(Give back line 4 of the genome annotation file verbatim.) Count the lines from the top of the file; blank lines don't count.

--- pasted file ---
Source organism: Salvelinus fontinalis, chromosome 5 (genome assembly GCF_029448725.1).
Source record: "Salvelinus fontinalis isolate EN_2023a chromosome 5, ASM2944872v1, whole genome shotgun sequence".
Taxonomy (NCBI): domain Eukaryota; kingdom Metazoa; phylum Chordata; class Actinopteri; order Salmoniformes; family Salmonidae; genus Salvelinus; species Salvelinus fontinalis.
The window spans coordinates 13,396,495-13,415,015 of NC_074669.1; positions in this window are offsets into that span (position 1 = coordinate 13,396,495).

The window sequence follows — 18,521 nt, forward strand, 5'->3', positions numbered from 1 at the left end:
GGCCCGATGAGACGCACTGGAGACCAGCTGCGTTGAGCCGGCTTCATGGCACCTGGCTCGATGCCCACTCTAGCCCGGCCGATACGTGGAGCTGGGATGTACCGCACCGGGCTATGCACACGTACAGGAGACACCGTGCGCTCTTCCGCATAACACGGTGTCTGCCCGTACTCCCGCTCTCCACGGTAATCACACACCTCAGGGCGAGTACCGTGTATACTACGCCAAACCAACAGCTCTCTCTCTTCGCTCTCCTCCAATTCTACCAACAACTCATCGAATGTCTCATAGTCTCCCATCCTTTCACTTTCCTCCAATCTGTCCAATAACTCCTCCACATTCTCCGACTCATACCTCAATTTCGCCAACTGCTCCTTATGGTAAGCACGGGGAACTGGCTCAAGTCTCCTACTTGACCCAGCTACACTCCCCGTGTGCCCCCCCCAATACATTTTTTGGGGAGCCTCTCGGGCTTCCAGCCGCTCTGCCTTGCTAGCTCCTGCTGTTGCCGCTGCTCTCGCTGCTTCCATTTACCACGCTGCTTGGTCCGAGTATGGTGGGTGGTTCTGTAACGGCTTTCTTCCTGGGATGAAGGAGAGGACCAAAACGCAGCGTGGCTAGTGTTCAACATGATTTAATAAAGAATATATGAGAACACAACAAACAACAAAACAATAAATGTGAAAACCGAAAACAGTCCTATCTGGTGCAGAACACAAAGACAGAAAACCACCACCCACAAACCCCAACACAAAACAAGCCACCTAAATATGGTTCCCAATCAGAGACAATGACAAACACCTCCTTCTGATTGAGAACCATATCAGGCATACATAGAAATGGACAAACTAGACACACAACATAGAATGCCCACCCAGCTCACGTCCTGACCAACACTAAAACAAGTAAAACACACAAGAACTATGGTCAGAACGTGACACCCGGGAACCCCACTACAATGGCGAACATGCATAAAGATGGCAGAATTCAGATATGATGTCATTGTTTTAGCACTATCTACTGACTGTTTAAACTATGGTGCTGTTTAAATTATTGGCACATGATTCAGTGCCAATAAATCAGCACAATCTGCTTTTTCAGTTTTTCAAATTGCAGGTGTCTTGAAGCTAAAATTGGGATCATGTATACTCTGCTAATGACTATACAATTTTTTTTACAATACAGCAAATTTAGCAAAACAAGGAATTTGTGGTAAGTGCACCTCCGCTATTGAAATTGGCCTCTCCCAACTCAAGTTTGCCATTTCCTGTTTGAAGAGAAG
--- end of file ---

The window spans coordinates 13,396,495-13,415,015 of NC_074669.1; positions in this window are offsets into that span (position 1 = coordinate 13,396,495).